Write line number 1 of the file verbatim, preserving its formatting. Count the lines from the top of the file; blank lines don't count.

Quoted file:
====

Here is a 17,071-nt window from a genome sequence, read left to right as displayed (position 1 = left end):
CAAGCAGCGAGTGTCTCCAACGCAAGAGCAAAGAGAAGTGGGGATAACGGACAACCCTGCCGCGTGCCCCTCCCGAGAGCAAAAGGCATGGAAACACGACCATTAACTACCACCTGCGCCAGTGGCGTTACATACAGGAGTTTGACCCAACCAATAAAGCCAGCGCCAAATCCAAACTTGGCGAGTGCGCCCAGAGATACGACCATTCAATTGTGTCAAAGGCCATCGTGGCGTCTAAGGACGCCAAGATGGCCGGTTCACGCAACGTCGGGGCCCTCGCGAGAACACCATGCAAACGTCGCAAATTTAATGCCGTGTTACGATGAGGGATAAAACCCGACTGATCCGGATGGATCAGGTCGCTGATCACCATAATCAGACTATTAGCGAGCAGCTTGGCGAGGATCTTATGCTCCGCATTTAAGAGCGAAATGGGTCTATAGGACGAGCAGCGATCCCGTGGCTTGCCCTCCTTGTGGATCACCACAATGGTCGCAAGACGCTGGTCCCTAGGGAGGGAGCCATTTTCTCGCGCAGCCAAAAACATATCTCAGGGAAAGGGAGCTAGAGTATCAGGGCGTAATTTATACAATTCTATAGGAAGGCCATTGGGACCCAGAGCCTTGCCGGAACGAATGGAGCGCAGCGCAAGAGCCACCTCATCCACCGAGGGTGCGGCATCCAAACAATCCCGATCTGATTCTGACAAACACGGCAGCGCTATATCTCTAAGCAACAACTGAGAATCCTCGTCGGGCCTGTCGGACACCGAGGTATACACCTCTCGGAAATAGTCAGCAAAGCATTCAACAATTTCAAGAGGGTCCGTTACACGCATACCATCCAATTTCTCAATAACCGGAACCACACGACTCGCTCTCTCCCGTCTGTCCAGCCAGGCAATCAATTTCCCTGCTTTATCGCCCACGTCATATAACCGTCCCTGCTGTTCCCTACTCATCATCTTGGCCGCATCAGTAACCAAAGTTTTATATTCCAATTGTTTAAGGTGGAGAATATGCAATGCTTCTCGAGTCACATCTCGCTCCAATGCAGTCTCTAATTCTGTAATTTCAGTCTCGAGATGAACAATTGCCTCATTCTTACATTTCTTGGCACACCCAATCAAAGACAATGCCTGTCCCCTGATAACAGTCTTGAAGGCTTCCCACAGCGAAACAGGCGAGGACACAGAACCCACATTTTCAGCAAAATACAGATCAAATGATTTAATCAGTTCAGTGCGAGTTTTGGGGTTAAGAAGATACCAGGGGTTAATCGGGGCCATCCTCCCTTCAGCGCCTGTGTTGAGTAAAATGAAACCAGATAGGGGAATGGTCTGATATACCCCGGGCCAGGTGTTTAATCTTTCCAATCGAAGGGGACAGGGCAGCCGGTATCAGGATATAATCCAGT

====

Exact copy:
Here is a 17,071-nt window from a genome sequence, read left to right as displayed (position 1 = left end):